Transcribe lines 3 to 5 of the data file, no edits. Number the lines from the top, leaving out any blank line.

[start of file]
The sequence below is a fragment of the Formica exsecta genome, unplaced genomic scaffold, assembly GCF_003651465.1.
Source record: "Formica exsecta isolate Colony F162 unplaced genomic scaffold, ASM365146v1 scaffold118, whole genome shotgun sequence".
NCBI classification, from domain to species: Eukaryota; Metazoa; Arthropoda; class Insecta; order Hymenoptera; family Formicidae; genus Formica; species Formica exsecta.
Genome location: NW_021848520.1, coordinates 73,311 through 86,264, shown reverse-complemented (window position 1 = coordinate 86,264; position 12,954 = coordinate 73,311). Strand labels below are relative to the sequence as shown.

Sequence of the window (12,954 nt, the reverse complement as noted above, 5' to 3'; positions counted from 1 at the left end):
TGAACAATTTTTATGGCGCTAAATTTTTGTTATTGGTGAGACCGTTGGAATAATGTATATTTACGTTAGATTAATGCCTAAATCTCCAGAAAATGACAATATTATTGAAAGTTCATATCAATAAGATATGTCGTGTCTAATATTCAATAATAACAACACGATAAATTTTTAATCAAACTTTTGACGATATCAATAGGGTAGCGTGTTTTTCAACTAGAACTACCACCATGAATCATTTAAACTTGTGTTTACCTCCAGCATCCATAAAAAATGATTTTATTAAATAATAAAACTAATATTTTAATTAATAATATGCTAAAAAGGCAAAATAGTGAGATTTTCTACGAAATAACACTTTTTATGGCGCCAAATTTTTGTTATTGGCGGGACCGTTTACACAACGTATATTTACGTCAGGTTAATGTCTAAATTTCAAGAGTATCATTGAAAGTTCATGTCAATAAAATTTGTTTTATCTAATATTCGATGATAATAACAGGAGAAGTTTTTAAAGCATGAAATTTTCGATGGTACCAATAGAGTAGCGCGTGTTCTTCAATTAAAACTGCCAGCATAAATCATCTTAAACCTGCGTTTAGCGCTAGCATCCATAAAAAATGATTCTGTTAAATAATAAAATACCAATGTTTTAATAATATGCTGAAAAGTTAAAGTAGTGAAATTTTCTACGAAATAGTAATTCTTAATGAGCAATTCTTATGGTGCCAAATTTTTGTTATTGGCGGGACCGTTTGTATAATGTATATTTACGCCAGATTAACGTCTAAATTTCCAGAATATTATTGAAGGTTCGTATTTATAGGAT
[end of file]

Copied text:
NCBI classification, from domain to species: Eukaryota; Metazoa; Arthropoda; class Insecta; order Hymenoptera; family Formicidae; genus Formica; species Formica exsecta.
Genome location: NW_021848520.1, coordinates 73,311 through 86,264, shown reverse-complemented (window position 1 = coordinate 86,264; position 12,954 = coordinate 73,311). Strand labels below are relative to the sequence as shown.

Sequence of the window (12,954 nt, the reverse complement as noted above, 5' to 3'; positions counted from 1 at the left end):